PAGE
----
What happened in Japan’s dressing room post German upset

European grit gets Moriyasu’s Japan over the line in Germany upset

Japan coach Hajime Moriyasu said not too long ago his team might have lost Wednesday’s World Cup opener against Germany at the death, rather than claiming a stunning victory over the four-times world champions.

Two goals in the last 15 minutes gave Moriyasu’s side a 2-1 win over the European giants and the perfect start to their bid to reach the quarter-finals of the World Cup for the first time.

With stoppage time, they had to hold out for 15 minutes after taking the lead, bringing back memories of their loss in the last 16 of the last World Cup when they gave up a 2-0 lead against Belgium and lost to a stoppage time goal.

“At the end they came at us with the full power, in the past maybe we would have lost but the players have been playing in Germany and Europe they’ve learned so much from that, so we held on,” Moriyasu told reporters.

“United as one, we needed to hang tough until the final whistle went and we were able to grasp our opportunity.”

Moriyasu said the “historic” victory was the result of meticulous planning and the flexibility of his players when they were faced with the full might of the Germans in a one-sided first half and went a goal down.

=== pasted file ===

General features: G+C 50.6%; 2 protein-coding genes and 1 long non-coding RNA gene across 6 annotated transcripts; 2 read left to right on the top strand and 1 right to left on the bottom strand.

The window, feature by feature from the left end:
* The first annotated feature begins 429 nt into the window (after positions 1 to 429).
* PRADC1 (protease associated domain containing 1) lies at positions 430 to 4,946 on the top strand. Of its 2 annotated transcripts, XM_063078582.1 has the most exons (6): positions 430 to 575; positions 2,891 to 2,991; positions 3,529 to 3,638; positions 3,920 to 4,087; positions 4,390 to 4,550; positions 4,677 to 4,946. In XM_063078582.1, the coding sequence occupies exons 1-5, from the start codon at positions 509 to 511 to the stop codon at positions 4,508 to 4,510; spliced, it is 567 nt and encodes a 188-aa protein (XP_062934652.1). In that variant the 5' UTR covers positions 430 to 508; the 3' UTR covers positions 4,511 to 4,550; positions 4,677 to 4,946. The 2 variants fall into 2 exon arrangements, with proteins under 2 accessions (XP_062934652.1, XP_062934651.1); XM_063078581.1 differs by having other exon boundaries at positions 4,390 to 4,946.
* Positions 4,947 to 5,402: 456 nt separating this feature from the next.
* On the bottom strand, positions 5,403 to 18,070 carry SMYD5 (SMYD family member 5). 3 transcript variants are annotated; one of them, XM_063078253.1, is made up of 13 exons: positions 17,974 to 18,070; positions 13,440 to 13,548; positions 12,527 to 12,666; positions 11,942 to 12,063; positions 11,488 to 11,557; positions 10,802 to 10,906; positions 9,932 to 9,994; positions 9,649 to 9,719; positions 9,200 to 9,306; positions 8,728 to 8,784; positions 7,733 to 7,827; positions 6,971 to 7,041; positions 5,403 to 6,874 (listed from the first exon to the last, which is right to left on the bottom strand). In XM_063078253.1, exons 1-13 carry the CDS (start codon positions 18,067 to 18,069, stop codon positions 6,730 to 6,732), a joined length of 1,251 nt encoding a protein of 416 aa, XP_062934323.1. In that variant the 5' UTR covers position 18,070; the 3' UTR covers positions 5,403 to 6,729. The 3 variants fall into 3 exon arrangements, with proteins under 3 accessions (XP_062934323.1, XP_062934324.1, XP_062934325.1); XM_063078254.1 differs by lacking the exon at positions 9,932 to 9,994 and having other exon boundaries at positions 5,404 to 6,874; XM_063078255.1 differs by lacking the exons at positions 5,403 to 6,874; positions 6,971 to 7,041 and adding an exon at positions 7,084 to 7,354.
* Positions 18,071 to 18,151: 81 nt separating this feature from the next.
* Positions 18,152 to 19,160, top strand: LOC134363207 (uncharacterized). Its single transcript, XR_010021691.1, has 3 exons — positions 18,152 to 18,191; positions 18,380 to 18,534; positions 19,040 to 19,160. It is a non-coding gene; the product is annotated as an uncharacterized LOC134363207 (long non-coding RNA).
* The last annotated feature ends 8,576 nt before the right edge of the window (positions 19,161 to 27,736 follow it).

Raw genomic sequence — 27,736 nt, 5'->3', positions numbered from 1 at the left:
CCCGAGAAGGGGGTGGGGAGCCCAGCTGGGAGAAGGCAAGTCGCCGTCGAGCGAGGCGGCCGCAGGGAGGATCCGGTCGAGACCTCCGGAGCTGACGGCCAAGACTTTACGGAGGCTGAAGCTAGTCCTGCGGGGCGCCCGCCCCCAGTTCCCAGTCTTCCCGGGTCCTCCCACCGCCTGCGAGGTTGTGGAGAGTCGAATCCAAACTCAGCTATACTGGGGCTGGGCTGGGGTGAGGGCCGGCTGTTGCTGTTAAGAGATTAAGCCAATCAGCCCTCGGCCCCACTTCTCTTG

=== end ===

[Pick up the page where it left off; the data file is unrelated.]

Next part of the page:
“We wanted to start aggressively, we wanted to dominate the game but Germany are very strong so we needed to defend persistently and take our chances,” he said.

“In our tactics, we had many options and looked at many scenarios. We knew there was a chance we could go a goal down, we planned for it, we prepared for it.”

Moriyasu brought on five substitutes in the second half with two of them, Ritsu Doan and Takuma Asano, providing the goals that secured the unlikely victory.

“It was very difficult we were struggling a lot,” said goalkeeper Shuichi Gonda.

“But this is a World Cup, everyone wants to play. The subs came on and re-energised the team. Maybe one player is not that strong but together we were able to do it.”

Progressing to the next round will still be a tough task from a Group E also featuring 2010 champions Spain and Japan’s next opponents Costa Rica.

“We want to go to the quarter-finals, this is the first step,” Gonda added.

“Japan has its own character and the way we do it is as a team. Doan and Asano scored but we did it together.”

Doan and Asano are two of the eight players in the squad playing for German clubs and Moriyasu again paid tribute to the role Germany has played in the development of Japanese football.

“Those leagues contributed to the development of the players,” he said. “We are thankful and respectful but when it comes to the match, we go for the win.”

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